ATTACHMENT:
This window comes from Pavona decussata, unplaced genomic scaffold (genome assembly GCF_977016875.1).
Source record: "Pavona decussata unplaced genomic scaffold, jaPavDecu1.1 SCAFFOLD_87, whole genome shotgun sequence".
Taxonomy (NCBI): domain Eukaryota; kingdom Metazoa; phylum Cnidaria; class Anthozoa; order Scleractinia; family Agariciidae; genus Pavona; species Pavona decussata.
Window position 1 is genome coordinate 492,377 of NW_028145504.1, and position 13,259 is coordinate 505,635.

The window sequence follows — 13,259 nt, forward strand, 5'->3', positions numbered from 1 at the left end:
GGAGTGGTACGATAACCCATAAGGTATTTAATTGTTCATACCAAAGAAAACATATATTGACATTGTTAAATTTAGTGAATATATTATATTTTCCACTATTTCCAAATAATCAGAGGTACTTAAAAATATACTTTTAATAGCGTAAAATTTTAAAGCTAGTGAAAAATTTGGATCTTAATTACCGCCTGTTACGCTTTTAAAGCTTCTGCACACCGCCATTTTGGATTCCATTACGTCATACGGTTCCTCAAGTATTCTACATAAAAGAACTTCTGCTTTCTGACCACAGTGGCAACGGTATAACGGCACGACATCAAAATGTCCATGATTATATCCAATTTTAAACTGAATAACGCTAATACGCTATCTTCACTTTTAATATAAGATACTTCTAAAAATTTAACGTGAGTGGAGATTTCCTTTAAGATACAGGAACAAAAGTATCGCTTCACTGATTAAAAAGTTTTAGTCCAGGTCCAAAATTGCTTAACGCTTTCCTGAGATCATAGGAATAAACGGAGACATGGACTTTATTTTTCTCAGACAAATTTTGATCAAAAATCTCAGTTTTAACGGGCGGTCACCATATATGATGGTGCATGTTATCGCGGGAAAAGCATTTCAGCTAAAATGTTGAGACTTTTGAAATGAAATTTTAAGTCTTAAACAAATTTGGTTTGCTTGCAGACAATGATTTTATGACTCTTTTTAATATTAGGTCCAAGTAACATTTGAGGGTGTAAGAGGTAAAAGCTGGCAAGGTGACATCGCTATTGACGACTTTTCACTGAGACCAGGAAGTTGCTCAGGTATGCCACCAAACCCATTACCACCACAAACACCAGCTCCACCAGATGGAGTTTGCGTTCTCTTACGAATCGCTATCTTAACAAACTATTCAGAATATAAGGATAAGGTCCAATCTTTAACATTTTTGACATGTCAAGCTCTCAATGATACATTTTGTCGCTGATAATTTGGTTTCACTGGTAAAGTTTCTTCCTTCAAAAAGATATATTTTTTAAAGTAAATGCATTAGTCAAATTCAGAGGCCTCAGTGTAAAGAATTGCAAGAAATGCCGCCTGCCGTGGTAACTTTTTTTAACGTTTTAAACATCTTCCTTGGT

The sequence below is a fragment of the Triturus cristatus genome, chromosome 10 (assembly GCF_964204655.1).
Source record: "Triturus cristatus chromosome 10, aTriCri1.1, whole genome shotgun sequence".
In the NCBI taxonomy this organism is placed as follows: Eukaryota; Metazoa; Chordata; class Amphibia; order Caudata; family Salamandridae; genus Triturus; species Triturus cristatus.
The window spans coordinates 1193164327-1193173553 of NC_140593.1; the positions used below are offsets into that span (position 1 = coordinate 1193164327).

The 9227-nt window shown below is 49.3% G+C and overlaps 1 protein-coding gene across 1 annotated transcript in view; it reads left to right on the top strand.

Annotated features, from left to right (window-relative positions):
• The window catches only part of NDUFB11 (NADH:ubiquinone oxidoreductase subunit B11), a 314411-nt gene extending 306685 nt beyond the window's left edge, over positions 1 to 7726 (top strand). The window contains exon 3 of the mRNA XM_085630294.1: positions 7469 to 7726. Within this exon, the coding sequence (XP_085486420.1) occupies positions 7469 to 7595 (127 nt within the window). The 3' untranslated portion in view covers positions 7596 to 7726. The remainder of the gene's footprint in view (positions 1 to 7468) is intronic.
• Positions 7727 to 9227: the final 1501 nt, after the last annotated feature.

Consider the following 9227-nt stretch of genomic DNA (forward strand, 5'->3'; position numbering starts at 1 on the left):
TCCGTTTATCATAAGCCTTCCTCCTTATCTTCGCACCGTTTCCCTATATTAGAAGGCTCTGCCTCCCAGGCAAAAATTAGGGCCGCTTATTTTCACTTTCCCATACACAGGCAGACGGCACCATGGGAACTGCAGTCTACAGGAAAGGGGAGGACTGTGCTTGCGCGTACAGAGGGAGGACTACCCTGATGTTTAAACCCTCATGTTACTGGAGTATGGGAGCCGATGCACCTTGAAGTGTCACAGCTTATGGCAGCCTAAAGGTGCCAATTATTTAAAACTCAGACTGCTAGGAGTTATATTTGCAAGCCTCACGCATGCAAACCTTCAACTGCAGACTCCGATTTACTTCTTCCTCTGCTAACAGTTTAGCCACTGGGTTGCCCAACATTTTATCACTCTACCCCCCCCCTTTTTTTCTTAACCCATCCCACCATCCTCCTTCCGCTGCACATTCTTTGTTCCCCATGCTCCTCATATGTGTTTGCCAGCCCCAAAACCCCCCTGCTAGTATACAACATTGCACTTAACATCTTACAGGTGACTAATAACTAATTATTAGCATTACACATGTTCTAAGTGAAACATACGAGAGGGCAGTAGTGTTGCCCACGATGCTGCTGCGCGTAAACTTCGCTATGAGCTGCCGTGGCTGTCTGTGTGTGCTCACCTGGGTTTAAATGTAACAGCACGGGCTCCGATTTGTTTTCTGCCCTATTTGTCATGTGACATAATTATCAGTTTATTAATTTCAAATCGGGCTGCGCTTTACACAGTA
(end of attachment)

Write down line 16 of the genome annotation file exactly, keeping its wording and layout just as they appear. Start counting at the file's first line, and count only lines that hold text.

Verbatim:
TCCGTTTATCATAAGCCTTCCTCCTTATCTTCGCACCGTTTCCCTATATTAGAAGGCTCTGCCTCCCAGGCAAAAATTAGGGCCGCTTATTTTCACTTTCCCATACACAGGCAGACGGCACCATGGGAACTGCAGTCTACAGGAAAGGGGAGGACTGTGCTTGCGCGTACAGAGGGAGGACTACCCTGATGTTTAAACCCTCATGTTACTGGAGTATGGGAGCCGATGCACCTTGAAGTGTCACAGCTTATGGCAGCCTAAAGGTGCCAATTATTTAAAACTCAGACTGCTAGGAGTTATATTTGCAAGCCTCACGCATGCAAACCTTCAACTGCAGACTCCGATTTACTTCTTCCTCTGCTAACAGTTTAGCCACTGGGTTGCCCAACATTTTATCACTCTACCCCCCCCCTTTTTTTCTTAACCCATCCCACCATCCTCCTTCCGCTGCACATTCTTTGTTCCCCATGCTCCTCATATGTGTTTGCCAGCCCCAAAACCCCCCTGCTAGTATACAACATTGCACTTAACATCTTACAGGTGACTAATAACTAATTATTAGCATTACACATGTTCTAAGTGAAACATACGAGAGGGCAGTAGTGTTGCCCACGATGCTGCTGCGCGTAAACTTCGCTATGAGCTGCCGTGGCTGTCTGTGTGTGCTCACCTGGGTTTAAATGTAACAGCACGGGCTCCGATTTGTTTTCTGCCCTATTTGTCATGTGACATAATTATCAGTTTATTAATTTCAAATCGGGCTGCGCTTTACACAGTA